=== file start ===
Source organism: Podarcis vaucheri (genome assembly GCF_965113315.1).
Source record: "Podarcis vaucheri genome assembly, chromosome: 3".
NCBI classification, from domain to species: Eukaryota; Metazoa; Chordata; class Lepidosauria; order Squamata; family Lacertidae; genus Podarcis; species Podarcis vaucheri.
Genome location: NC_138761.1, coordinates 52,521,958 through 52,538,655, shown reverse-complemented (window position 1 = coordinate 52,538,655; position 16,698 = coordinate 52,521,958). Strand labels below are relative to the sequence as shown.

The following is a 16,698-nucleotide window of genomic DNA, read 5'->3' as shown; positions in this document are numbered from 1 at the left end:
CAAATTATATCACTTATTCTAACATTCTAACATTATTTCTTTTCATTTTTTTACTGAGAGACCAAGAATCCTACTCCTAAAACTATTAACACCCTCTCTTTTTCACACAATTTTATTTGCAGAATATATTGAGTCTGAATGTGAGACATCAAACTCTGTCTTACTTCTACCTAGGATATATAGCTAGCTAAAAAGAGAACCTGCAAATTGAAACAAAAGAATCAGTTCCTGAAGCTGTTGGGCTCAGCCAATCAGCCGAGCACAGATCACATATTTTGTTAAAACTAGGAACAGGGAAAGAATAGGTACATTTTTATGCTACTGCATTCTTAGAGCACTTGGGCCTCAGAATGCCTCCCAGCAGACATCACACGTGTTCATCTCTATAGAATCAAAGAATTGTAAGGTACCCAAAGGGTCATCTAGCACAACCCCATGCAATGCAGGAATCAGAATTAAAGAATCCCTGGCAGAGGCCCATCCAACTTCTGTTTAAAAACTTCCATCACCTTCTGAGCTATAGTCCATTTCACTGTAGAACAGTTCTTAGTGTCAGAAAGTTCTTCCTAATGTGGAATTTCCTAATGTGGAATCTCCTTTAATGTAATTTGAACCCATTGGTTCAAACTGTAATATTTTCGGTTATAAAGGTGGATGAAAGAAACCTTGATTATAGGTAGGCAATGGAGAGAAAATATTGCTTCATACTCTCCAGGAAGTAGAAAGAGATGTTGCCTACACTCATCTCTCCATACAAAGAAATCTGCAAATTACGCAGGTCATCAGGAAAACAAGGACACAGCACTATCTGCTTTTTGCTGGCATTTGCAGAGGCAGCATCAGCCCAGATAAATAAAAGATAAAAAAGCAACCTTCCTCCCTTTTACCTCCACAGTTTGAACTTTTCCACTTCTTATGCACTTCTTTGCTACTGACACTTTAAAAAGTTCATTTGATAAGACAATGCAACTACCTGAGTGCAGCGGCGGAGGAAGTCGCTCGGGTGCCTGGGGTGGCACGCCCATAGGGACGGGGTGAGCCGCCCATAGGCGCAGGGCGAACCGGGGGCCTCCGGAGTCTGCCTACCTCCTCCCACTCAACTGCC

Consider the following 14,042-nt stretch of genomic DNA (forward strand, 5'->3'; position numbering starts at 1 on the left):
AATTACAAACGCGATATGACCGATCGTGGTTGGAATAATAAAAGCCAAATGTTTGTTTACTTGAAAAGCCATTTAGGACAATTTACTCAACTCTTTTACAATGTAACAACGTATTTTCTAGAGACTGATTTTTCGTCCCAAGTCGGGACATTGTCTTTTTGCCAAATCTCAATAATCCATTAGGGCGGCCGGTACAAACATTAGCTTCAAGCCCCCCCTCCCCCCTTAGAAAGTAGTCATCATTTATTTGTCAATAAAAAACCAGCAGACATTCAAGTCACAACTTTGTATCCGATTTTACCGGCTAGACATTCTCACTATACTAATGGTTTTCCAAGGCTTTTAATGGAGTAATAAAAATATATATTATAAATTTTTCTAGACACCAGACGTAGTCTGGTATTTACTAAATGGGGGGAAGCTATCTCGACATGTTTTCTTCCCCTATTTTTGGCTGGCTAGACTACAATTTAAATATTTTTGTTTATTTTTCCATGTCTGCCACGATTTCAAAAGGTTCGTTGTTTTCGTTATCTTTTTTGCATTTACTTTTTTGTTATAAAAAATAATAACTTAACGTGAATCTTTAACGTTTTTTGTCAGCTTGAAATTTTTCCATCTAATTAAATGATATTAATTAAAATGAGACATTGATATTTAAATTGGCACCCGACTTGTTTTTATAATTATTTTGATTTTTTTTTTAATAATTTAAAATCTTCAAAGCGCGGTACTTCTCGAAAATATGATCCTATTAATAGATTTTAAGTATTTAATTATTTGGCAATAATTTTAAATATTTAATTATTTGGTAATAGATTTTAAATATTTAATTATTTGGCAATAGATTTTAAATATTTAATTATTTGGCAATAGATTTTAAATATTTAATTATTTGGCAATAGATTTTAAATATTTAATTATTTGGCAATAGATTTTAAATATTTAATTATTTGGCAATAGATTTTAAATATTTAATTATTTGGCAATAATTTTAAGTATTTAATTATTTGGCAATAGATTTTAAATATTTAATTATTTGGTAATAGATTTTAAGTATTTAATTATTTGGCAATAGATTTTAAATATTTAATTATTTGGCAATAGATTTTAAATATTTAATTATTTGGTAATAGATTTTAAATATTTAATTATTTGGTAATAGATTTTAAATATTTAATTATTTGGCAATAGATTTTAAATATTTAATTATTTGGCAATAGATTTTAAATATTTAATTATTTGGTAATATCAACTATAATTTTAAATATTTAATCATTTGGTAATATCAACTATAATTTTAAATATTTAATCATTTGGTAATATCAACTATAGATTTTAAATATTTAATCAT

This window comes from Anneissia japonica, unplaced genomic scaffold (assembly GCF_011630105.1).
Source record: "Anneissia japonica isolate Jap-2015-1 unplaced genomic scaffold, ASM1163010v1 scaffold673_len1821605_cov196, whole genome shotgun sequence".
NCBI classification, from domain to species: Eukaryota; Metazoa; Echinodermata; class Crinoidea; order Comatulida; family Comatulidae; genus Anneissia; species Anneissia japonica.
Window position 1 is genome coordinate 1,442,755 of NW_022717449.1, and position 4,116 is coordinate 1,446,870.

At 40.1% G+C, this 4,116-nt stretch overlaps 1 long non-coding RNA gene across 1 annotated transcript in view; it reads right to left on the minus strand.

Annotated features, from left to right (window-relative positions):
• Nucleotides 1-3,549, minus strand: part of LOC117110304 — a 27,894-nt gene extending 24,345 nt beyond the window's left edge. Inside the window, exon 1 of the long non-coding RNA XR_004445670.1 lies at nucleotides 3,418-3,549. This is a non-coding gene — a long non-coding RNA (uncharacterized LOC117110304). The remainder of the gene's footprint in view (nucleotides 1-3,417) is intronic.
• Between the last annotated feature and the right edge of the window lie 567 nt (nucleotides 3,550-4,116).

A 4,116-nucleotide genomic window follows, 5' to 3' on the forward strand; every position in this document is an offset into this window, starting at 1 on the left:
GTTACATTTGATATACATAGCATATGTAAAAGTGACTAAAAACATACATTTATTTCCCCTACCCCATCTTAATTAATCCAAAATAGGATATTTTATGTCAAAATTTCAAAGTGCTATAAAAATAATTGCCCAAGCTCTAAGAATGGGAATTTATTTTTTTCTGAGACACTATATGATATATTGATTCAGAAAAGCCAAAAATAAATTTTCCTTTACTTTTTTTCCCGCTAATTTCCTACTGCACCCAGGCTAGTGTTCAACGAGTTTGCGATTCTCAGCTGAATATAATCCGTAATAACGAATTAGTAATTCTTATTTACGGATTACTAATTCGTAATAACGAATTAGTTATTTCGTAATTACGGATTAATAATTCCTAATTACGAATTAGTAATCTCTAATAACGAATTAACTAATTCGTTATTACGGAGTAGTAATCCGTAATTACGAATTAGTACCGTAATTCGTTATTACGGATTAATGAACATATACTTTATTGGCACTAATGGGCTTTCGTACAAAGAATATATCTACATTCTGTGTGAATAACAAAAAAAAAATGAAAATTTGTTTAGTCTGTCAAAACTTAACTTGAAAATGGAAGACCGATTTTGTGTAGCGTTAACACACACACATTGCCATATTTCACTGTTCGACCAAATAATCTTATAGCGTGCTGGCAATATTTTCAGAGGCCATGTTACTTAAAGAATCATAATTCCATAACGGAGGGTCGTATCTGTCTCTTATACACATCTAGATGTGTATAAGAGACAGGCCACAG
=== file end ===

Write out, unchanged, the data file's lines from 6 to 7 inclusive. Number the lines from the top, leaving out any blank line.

CAAATTATATCACTTATTCTAACATTCTAACATTATTTCTTTTCATTTTTTTACTGAGAGACCAAGAATCCTACTCCTAAAACTATTAACACCCTCTCTTTTTCACACAATTTTATTTGCAGAATATATTGAGTCTGAATGTGAGACATCAAACTCTGTCTTACTTCTACCTAGGATATATAGCTAGCTAAAAAGAGAACCTGCAAATTGAAACAAAAGAATCAGTTCCTGAAGCTGTTGGGCTCAGCCAATCAGCCGAGCACAGATCACATATTTTGTTAAAACTAGGAACAGGGAAAGAATAGGTACATTTTTATGCTACTGCATTCTTAGAGCACTTGGGCCTCAGAATGCCTCCCAGCAGACATCACACGTGTTCATCTCTATAGAATCAAAGAATTGTAAGGTACCCAAAGGGTCATCTAGCACAACCCCATGCAATGCAGGAATCAGAATTAAAGAATCCCTGGCAGAGGCCCATCCAACTTCTGTTTAAAAACTTCCATCACCTTCTGAGCTATAGTCCATTTCACTGTAGAACAGTTCTTAGTGTCAGAAAGTTCTTCCTAATGTGGAATTTCCTAATGTGGAATCTCCTTTAATGTAATTTGAACCCATTGGTTCAAACTGTAATATTTTCGGTTATAAAGGTGGATGAAAGAAACCTTGATTATAGGTAGGCAATGGAGAGAAAATATTGCTTCATACTCTCCAGGAAGTAGAAAGAGATGTTGCCTACACTCATCTCTCCATACAAAGAAATCTGCAAATTACGCAGGTCATCAGGAAAACAAGGACACAGCACTATCTGCTTTTTGCTGGCATTTGCAGAGGCAGCATCAGCCCAGATAAATAAAAGATAAAAAAGCAACCTTCCTCCCTTTTACCTCCACAGTTTGAACTTTTCCACTTCTTATGCACTTCTTTGCTACTGACACTTTAAAAAGTTCATTTGATAAGACAATGCAACTACCTGAGTGCAGCGGCGGAGGAAGTCGCTCGGGTGCCTGGGGTGGCACGCCCATAGGGACGGGGTGAGCCGCCCATAGGCGCAGGGCGAACCGGGGGCCTCCGGAGTCTGCCTACCTCCTCCCACTCAACTGCC

Consider the following 14,042-nt stretch of genomic DNA (forward strand, 5'->3'; position numbering starts at 1 on the left):